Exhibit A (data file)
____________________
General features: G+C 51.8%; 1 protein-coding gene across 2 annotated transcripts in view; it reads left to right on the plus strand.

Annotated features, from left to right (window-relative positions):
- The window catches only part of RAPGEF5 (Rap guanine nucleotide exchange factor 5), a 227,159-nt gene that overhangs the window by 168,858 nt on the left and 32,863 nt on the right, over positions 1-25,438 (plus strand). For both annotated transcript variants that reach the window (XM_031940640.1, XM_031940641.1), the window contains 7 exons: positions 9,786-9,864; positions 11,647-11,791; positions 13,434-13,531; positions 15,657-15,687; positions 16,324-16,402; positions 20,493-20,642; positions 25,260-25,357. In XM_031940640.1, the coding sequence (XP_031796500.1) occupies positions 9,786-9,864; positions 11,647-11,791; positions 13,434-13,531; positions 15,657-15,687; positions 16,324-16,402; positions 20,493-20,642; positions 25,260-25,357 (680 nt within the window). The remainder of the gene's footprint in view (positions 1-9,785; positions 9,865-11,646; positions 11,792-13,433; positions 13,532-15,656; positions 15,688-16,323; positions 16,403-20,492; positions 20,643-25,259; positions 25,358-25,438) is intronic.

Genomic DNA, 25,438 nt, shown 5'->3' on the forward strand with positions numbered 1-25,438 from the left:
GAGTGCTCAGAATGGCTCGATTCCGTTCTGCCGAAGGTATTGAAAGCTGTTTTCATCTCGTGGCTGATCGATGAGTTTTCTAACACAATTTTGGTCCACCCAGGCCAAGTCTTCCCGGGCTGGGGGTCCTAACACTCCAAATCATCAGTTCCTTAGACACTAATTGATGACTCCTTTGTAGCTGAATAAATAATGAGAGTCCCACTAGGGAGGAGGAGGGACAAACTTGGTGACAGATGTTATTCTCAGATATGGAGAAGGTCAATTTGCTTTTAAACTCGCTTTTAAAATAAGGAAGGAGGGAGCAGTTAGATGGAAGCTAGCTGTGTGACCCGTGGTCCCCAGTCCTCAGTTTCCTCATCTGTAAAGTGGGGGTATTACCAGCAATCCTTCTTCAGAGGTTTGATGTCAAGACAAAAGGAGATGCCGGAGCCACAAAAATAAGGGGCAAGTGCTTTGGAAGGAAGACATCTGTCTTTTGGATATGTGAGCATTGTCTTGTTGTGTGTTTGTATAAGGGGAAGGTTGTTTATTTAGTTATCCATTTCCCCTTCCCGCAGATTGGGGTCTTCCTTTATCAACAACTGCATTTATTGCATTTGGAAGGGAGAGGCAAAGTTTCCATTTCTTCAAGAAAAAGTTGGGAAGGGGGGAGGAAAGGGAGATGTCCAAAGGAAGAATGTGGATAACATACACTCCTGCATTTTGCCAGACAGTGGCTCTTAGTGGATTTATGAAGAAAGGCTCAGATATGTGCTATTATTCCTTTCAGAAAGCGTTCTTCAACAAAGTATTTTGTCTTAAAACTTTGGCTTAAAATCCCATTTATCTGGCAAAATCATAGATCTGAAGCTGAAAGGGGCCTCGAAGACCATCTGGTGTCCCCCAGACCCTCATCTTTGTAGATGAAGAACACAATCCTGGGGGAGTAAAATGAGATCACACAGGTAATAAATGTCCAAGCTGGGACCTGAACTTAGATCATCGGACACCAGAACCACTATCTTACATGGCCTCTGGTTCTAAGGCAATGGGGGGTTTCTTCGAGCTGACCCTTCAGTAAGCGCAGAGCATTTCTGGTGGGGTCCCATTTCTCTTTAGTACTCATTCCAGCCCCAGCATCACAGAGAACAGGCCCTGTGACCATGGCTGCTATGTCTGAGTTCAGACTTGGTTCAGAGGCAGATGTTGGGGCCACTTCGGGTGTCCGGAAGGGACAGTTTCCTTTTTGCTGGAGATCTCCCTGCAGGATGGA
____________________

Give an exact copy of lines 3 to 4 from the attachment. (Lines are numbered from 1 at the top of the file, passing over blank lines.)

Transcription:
- The window catches only part of RAPGEF5 (Rap guanine nucleotide exchange factor 5), a 227,159-nt gene that overhangs the window by 168,858 nt on the left and 32,863 nt on the right, over positions 1-25,438 (plus strand). For both annotated transcript variants that reach the window (XM_031940640.1, XM_031940641.1), the window contains 7 exons: positions 9,786-9,864; positions 11,647-11,791; positions 13,434-13,531; positions 15,657-15,687; positions 16,324-16,402; positions 20,493-20,642; positions 25,260-25,357. In XM_031940640.1, the coding sequence (XP_031796500.1) occupies positions 9,786-9,864; positions 11,647-11,791; positions 13,434-13,531; positions 15,657-15,687; positions 16,324-16,402; positions 20,493-20,642; positions 25,260-25,357 (680 nt within the window). The remainder of the gene's footprint in view (positions 1-9,785; positions 9,865-11,646; positions 11,792-13,433; positions 13,532-15,656; positions 15,688-16,323; positions 16,403-20,492; positions 20,643-25,259; positions 25,358-25,438) is intronic.

Genomic DNA, 25,438 nt, shown 5'->3' on the forward strand with positions numbered 1-25,438 from the left: